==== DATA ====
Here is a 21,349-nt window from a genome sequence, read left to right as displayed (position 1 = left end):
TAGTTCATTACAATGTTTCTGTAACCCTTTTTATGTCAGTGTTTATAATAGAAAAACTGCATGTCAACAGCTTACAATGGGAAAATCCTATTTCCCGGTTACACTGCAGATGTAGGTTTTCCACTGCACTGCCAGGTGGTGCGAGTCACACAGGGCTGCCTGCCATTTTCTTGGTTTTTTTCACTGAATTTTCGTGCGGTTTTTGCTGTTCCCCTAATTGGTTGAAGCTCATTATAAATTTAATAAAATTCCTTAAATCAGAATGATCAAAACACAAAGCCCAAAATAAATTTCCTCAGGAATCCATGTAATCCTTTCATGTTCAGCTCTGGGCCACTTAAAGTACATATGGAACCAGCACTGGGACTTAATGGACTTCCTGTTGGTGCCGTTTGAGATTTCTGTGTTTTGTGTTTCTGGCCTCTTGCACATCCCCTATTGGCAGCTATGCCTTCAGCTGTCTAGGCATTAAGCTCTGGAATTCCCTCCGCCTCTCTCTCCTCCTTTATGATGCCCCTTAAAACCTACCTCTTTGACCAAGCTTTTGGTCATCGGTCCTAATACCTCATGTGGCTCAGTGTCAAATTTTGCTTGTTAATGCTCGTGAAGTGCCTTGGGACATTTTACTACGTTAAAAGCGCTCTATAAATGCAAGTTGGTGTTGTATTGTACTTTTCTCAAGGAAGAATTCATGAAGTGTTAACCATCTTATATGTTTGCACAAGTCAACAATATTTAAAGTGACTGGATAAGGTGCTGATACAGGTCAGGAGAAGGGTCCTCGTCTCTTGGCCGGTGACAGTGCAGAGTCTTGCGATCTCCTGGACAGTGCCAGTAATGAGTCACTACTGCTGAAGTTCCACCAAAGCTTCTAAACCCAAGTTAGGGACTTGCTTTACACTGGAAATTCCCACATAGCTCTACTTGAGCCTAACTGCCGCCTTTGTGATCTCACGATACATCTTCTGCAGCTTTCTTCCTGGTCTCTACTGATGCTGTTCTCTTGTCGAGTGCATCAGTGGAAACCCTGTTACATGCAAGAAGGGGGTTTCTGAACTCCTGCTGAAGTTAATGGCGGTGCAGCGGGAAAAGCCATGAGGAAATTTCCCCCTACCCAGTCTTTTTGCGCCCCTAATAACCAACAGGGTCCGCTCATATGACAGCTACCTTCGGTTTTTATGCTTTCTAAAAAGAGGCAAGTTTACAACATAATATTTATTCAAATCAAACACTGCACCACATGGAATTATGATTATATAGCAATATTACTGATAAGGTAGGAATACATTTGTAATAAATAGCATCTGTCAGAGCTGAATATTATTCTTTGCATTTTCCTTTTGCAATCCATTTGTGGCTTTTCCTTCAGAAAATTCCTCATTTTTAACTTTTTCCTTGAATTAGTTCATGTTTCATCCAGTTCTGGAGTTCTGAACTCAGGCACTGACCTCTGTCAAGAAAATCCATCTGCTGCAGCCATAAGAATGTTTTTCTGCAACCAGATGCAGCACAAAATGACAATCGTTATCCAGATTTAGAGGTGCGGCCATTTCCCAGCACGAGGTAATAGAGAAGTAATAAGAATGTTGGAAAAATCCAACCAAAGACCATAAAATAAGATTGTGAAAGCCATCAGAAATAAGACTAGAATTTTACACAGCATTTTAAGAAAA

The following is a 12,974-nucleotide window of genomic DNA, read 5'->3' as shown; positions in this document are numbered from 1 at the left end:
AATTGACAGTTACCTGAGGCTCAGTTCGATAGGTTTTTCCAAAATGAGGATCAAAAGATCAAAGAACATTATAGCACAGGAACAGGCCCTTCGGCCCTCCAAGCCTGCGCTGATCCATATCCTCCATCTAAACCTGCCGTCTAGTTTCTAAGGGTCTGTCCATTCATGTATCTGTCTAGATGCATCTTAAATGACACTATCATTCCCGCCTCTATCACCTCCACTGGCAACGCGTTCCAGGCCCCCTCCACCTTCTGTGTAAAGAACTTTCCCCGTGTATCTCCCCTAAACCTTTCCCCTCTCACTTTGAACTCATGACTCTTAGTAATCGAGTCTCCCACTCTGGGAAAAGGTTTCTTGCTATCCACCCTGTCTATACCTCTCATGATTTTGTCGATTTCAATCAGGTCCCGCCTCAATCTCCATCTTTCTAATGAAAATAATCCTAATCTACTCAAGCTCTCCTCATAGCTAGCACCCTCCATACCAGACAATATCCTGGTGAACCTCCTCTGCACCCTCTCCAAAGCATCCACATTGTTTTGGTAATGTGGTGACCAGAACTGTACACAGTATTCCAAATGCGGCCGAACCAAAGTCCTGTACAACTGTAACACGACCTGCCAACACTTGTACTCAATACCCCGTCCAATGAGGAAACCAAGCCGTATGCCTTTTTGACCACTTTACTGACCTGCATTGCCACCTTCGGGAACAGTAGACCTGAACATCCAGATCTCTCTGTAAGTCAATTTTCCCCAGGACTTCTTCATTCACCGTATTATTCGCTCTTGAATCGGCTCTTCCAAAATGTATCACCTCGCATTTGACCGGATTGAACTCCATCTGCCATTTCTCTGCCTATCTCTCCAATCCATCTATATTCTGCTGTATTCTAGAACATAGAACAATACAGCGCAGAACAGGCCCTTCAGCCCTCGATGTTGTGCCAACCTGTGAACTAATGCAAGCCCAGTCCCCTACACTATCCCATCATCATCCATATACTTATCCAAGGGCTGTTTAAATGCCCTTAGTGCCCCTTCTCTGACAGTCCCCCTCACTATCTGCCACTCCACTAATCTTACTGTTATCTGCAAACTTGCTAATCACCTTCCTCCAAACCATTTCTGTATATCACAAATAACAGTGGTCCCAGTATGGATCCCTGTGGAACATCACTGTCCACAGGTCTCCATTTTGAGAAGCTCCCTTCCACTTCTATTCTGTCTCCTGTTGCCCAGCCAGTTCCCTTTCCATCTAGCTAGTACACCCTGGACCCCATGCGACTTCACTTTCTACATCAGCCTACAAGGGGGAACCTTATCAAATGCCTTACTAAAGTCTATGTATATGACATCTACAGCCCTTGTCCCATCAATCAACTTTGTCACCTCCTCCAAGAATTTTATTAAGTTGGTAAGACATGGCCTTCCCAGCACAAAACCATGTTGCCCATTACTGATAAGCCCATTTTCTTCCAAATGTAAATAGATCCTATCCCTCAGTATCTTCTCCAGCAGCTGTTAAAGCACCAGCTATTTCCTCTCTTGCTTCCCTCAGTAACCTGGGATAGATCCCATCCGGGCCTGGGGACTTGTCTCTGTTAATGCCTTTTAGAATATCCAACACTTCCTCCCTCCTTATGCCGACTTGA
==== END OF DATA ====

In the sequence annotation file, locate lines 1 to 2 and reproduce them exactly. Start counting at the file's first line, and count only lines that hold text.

Here is a 21,349-nt window from a genome sequence, read left to right as displayed (position 1 = left end):
TAGTTCATTACAATGTTTCTGTAACCCTTTTTATGTCAGTGTTTATAATAGAAAAACTGCATGTCAACAGCTTACAATGGGAAAATCCTATTTCCCGGTTACACTGCAGATGTAGGTTTTCCACTGCACTGCCAGGTGGTGCGAGTCACACAGGGCTGCCTGCCATTTTCTTGGTTTTTTTCACTGAATTTTCGTGCGGTTTTTGCTGTTCCCCTAATTGGTTGAAGCTCATTATAAATTTAATAAAATTCCTTAAATCAGAATGATCAAAACACAAAGCCCAAAATAAATTTCCTCAGGAATCCATGTAATCCTTTCATGTTCAGCTCTGGGCCACTTAAAGTACATATGGAACCAGCACTGGGACTTAATGGACTTCCTGTTGGTGCCGTTTGAGATTTCTGTGTTTTGTGTTTCTGGCCTCTTGCACATCCCCTATTGGCAGCTATGCCTTCAGCTGTCTAGGCATTAAGCTCTGGAATTCCCTCCGCCTCTCTCTCCTCCTTTATGATGCCCCTTAAAACCTACCTCTTTGACCAAGCTTTTGGTCATCGGTCCTAATACCTCATGTGGCTCAGTGTCAAATTTTGCTTGTTAATGCTCGTGAAGTGCCTTGGGACATTTTACTACGTTAAAAGCGCTCTATAAATGCAAGTTGGTGTTGTATTGTACTTTTCTCAAGGAAGAATTCATGAAGTGTTAACCATCTTATATGTTTGCACAAGTCAACAATATTTAAAGTGACTGGATAAGGTGCTGATACAGGTCAGGAGAAGGGTCCTCGTCTCTTGGCCGGTGACAGTGCAGAGTCTTGCGATCTCCTGGACAGTGCCAGTAATGAGTCACTACTGCTGAAGTTCCACCAAAGCTTCTAAACCCAAGTTAGGGACTTGCTTTACACTGGAAATTCCCACATAGCTCTACTTGAGCCTAACTGCCGCCTTTGTGATCTCACGATACATCTTCTGCAGCTTTCTTCCTGGTCTCTACTGATGCTGTTCTCTTGTCGAGTGCATCAGTGGAAACCCTGTTACATGCAAGAAGGGGGTTTCTGAACTCCTGCTGAAGTTAATGGCGGTGCAGCGGGAAAAGCCATGAGGAAATTTCCCCCTACCCAGTCTTTTTGCGCCCCTAATAACCAACAGGGTCCGCTCATATGACAGCTACCTTCGGTTTTTATGCTTTCTAAAAAGAGGCAAGTTTACAACATAATATTTATTCAAATCAAACACTGCACCACATGGAATTATGATTATATAGCAATATTACTGATAAGGTAGGAATACATTTGTAATAAATAGCATCTGTCAGAGCTGAATATTATTCTTTGCATTTTCCTTTTGCAATCCATTTGTGGCTTTTCCTTCAGAAAATTCCTCATTTTTAACTTTTTCCTTGAATTAGTTCATGTTTCATCCAGTTCTGGAGTTCTGAACTCAGGCACTGACCTCTGTCAAGAAAATCCATCTGCTGCAGCCATAAGAATGTTTTTCTGCAACCAGATGCAGCACAAAATGACAATCGTTATCCAGATTTAGAGGTGCGGCCATTTCCCAGCACGAGGTAATAGAGAAGTAATAAGAATGTTGGAAAAATCCAACCAAAGACCATAAAATAAGATTGTGAAAGCCATCAGAAATAAGACTAGAATTTTACACAGCATTTTAAGAAAA